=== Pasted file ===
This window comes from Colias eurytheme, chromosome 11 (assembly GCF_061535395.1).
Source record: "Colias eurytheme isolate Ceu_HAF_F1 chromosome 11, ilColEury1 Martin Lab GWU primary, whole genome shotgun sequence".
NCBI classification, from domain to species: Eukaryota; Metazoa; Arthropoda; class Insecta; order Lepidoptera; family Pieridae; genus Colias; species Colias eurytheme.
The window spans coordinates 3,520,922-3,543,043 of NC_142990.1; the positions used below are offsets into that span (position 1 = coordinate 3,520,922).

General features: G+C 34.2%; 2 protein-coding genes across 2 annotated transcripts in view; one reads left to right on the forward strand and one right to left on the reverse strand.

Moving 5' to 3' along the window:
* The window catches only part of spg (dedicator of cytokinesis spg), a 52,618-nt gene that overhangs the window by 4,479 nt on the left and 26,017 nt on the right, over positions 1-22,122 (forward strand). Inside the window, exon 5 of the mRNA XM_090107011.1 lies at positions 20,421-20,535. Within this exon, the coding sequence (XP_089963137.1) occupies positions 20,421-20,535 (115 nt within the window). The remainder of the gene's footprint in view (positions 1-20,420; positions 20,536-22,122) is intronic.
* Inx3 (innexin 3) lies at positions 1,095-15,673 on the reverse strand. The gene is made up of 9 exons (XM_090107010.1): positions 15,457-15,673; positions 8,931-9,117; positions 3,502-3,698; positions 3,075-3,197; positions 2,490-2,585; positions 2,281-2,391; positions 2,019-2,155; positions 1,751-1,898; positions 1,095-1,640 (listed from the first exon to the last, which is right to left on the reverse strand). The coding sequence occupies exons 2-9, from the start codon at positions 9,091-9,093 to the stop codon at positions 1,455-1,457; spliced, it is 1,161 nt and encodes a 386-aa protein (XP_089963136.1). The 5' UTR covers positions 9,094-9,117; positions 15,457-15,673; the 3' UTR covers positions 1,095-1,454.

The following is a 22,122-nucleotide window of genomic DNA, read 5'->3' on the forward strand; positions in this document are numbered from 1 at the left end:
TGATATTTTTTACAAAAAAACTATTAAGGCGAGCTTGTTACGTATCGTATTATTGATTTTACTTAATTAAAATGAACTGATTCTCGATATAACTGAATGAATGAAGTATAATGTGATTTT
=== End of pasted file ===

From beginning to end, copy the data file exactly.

This window comes from Colias eurytheme, chromosome 11 (assembly GCF_061535395.1).
Source record: "Colias eurytheme isolate Ceu_HAF_F1 chromosome 11, ilColEury1 Martin Lab GWU primary, whole genome shotgun sequence".
NCBI classification, from domain to species: Eukaryota; Metazoa; Arthropoda; class Insecta; order Lepidoptera; family Pieridae; genus Colias; species Colias eurytheme.
The window spans coordinates 3,520,922-3,543,043 of NC_142990.1; the positions used below are offsets into that span (position 1 = coordinate 3,520,922).

General features: G+C 34.2%; 2 protein-coding genes across 2 annotated transcripts in view; one reads left to right on the forward strand and one right to left on the reverse strand.

Moving 5' to 3' along the window:
* The window catches only part of spg (dedicator of cytokinesis spg), a 52,618-nt gene that overhangs the window by 4,479 nt on the left and 26,017 nt on the right, over positions 1-22,122 (forward strand). Inside the window, exon 5 of the mRNA XM_090107011.1 lies at positions 20,421-20,535. Within this exon, the coding sequence (XP_089963137.1) occupies positions 20,421-20,535 (115 nt within the window). The remainder of the gene's footprint in view (positions 1-20,420; positions 20,536-22,122) is intronic.
* Inx3 (innexin 3) lies at positions 1,095-15,673 on the reverse strand. The gene is made up of 9 exons (XM_090107010.1): positions 15,457-15,673; positions 8,931-9,117; positions 3,502-3,698; positions 3,075-3,197; positions 2,490-2,585; positions 2,281-2,391; positions 2,019-2,155; positions 1,751-1,898; positions 1,095-1,640 (listed from the first exon to the last, which is right to left on the reverse strand). The coding sequence occupies exons 2-9, from the start codon at positions 9,091-9,093 to the stop codon at positions 1,455-1,457; spliced, it is 1,161 nt and encodes a 386-aa protein (XP_089963136.1). The 5' UTR covers positions 9,094-9,117; positions 15,457-15,673; the 3' UTR covers positions 1,095-1,454.

The following is a 22,122-nucleotide window of genomic DNA, read 5'->3' on the forward strand; positions in this document are numbered from 1 at the left end:
TGATATTTTTTACAAAAAAACTATTAAGGCGAGCTTGTTACGTATCGTATTATTGATTTTACTTAATTAAAATGAACTGATTCTCGATATAACTGAATGAATGAAGTATAATGTGATTTT